Pulmonary embolism in a newborn Daniela Dinu 1, Martha Douglas-Escobar 1, Henri Justino 2 Sections of Neonatology 1 and Cardiology 2, Department of Pediatrics,

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  • Pulmonary embolism in a newborn Daniela Dinu 1, Martha Douglas-Escobar 1, Henri Justino 2 Sections of Neonatology 1 and Cardiology 2, Department of Pediatrics, Baylor College of Medicine, Texas Childrens Hospital Houston, TX
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  • Background Pulmonary embolism Rare and often overlooked condition in children. 0.86 / 10000 pediatric hospital admissions are complicated by pulmonary embolism with a high mortality (30%). True incidence in newborns is unknown, and likely underestimated because: symptoms are subtle or masked by a primary respiratory disorder there is a low index of suspicion Even with increasing awareness pulmonary embolism remains a diagnostic challenge due to: non-specific symptoms wide range of risk factors lack of an algorithm to rule out or confirm it limitations resulting from the fact that most data about diagnostic methods were evaluated based on adults
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  • Case presentation History 1 month old boy presented to the ED with a history of vomiting and diarrhea for 3 days. 10 days prior to this admission, the infant: had similar complaints was admitted to another hospital for 3 days was discharged with presumptive diagnosis of rotavirus gastroenteritis Birth history: full term baby, born via spontaneous vaginal delivery, no perinatal complications. Clinical course Emergency Department severely dehydrated, capillary refill 4 sec, unobtainable BP received 3 boluses of normal saline (60 ml/kg) underwent a full sepsis work-up and was started on IV antibiotics CXR unremarkable initial blood gas showed severe metabolic acidosis 6.9/26/35/6/-24 lactate = 1.7, ammonia = 58, glucose = 165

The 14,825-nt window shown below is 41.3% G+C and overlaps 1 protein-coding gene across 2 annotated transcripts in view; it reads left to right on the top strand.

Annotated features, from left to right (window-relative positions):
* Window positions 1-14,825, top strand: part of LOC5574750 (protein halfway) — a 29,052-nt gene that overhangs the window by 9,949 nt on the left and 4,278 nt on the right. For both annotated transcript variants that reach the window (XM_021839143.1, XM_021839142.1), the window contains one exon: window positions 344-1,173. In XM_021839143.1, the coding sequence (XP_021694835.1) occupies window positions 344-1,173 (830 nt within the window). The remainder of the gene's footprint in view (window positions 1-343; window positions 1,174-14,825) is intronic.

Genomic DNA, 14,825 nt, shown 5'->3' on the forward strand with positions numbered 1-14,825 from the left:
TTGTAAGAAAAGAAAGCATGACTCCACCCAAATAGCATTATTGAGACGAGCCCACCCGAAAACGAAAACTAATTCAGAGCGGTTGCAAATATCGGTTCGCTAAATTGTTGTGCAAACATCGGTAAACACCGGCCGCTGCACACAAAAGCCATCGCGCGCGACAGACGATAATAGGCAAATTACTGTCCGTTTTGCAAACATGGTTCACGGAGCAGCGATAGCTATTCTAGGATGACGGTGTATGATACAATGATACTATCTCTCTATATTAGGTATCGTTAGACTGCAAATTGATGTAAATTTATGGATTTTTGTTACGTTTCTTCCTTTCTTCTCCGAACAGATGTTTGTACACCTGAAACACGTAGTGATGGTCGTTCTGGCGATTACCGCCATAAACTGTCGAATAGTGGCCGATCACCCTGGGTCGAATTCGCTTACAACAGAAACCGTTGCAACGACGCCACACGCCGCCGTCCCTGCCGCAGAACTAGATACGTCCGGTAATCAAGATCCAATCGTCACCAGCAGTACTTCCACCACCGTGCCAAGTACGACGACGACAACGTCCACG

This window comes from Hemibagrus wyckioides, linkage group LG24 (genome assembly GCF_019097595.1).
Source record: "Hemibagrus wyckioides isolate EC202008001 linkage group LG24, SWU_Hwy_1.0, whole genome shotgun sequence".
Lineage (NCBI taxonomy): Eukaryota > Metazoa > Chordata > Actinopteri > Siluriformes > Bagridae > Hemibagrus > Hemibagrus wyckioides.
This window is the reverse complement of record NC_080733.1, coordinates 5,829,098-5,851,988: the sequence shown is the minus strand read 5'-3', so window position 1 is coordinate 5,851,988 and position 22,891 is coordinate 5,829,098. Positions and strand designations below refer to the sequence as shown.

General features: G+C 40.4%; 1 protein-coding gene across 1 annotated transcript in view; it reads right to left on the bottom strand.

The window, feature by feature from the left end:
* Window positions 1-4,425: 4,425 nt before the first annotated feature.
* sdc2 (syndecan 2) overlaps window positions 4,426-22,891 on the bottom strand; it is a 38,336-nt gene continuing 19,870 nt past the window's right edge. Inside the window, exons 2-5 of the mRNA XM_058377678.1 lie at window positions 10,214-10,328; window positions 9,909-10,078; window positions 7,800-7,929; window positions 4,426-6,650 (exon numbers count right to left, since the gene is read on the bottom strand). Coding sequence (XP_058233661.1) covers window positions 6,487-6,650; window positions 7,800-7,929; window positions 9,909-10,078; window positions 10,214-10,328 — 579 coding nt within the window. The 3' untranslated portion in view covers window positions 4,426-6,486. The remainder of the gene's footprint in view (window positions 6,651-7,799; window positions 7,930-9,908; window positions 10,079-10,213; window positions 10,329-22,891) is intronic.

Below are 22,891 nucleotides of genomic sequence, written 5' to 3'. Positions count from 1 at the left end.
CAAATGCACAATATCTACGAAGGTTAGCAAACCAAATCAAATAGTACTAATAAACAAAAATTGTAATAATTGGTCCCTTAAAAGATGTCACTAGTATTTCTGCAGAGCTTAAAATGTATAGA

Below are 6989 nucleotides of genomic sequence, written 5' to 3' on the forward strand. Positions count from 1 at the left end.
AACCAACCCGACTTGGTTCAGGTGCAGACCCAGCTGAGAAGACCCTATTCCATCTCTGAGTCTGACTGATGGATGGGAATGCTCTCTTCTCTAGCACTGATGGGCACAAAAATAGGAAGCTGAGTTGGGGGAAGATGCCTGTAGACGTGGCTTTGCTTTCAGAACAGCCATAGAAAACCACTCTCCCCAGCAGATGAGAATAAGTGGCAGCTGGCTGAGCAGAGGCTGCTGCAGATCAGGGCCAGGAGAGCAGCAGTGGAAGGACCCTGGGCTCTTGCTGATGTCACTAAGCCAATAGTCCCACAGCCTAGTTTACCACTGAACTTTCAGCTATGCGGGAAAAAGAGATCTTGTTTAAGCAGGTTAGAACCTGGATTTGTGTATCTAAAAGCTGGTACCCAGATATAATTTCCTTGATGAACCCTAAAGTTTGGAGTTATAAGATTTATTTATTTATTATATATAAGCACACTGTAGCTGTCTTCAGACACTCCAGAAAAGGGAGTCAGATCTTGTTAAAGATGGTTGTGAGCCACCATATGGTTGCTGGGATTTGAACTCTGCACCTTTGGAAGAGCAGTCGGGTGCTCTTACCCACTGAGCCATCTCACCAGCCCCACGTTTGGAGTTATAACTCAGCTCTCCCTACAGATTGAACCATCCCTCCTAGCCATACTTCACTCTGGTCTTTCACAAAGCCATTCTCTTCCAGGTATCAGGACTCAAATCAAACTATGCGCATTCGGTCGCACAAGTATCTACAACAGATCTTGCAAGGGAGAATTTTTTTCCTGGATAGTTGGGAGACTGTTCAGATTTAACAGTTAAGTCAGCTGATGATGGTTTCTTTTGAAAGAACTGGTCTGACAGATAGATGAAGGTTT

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  • Clinical course NICU admission After initial resuscitation in the emergency room: vital signs were stable (T = 97.9, HR = 145, RR = 42, BP = 90/60, O 2 Sat = 97% on room air) continued on IV fluids and antibiotics received bicarbonate bolus for metabolic acidosis repeat blood gas after volume resuscitation showed unchanged metabolic acidosis: 6.94/31/24/7/-25 platelet count on admission: 289000 6 hours after NICU admission he suddenly decompensated: O 2 saturations 40-50% despite 100 FiO 2 very poor perfusion agonal breathing Emergently intubated, first ABG post-intubation: pH < 6.8, bicarbonate and base excess not calculated (too low). After stabilization PICC line placed for vascular access.
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  • Clinical course day 1 Metabolic acidosis persisted despite multiple bicarbonate boluses (pH: < 6.8 7.14, BE: -25 -7). Developed lactic acidosis, genetic consult was done, but a metabolic disease seemed unlikely; plasma aminoacids and urine organic acids were sent. Echocardiogram showed: significant elevated RV pressures (leftward bowing of the ventricular septum and right to left shunting through PFO) depressed RV systolic function concern for moderate hypoplasia of the proximal right pulmonary artery and significant distal hypoplasia of the right pulmonary artery. iNO was started to control the pulmonary hypertension. He developed hypotension and dopamine was started. Started developing thrombocytopenia (platelet count = 79000 94000).